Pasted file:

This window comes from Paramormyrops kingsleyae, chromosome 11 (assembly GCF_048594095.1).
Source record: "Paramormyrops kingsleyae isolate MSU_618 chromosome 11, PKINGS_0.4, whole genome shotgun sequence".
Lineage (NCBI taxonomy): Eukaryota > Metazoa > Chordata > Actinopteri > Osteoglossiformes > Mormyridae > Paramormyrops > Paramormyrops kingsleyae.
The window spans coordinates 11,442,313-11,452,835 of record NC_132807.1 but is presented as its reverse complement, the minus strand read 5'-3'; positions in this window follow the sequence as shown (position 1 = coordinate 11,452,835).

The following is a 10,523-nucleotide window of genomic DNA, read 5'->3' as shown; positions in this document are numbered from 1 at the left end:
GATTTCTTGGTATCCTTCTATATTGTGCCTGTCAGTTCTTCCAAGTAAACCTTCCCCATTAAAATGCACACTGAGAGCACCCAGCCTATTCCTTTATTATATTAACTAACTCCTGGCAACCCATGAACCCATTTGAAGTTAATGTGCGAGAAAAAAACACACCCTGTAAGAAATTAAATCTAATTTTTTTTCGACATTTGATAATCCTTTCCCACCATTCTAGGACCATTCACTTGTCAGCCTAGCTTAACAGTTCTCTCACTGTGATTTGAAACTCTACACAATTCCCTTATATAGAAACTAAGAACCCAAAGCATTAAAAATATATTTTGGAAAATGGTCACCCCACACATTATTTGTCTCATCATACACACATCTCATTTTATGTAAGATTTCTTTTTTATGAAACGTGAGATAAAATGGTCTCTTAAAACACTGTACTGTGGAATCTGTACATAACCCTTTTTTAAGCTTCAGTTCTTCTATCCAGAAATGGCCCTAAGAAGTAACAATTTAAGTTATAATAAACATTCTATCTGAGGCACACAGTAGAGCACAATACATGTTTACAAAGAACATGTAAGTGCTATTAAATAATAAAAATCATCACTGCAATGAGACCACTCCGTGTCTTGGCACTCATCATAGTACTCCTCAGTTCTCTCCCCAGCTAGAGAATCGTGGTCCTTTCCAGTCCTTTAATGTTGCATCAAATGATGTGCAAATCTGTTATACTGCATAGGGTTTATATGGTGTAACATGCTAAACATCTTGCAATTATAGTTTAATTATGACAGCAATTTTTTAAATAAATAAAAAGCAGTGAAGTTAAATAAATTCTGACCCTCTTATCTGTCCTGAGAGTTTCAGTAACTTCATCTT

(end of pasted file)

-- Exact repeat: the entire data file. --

This window comes from Paramormyrops kingsleyae, chromosome 11 (assembly GCF_048594095.1).
Source record: "Paramormyrops kingsleyae isolate MSU_618 chromosome 11, PKINGS_0.4, whole genome shotgun sequence".
Lineage (NCBI taxonomy): Eukaryota > Metazoa > Chordata > Actinopteri > Osteoglossiformes > Mormyridae > Paramormyrops > Paramormyrops kingsleyae.
The window spans coordinates 11,442,313-11,452,835 of record NC_132807.1 but is presented as its reverse complement, the minus strand read 5'-3'; positions in this window follow the sequence as shown (position 1 = coordinate 11,452,835).

The following is a 10,523-nucleotide window of genomic DNA, read 5'->3' as shown; positions in this document are numbered from 1 at the left end:
GATTTCTTGGTATCCTTCTATATTGTGCCTGTCAGTTCTTCCAAGTAAACCTTCCCCATTAAAATGCACACTGAGAGCACCCAGCCTATTCCTTTATTATATTAACTAACTCCTGGCAACCCATGAACCCATTTGAAGTTAATGTGCGAGAAAAAAACACACCCTGTAAGAAATTAAATCTAATTTTTTTTCGACATTTGATAATCCTTTCCCACCATTCTAGGACCATTCACTTGTCAGCCTAGCTTAACAGTTCTCTCACTGTGATTTGAAACTCTACACAATTCCCTTATATAGAAACTAAGAACCCAAAGCATTAAAAATATATTTTGGAAAATGGTCACCCCACACATTATTTGTCTCATCATACACACATCTCATTTTATGTAAGATTTCTTTTTTATGAAACGTGAGATAAAATGGTCTCTTAAAACACTGTACTGTGGAATCTGTACATAACCCTTTTTTAAGCTTCAGTTCTTCTATCCAGAAATGGCCCTAAGAAGTAACAATTTAAGTTATAATAAACATTCTATCTGAGGCACACAGTAGAGCACAATACATGTTTACAAAGAACATGTAAGTGCTATTAAATAATAAAAATCATCACTGCAATGAGACCACTCCGTGTCTTGGCACTCATCATAGTACTCCTCAGTTCTCTCCCCAGCTAGAGAATCGTGGTCCTTTCCAGTCCTTTAATGTTGCATCAAATGATGTGCAAATCTGTTATACTGCATAGGGTTTATATGGTGTAACATGCTAAACATCTTGCAATTATAGTTTAATTATGACAGCAATTTTTTAAATAAATAAAAAGCAGTGAAGTTAAATAAATTCTGACCCTCTTATCTGTCCTGAGAGTTTCAGTAACTTCATCTT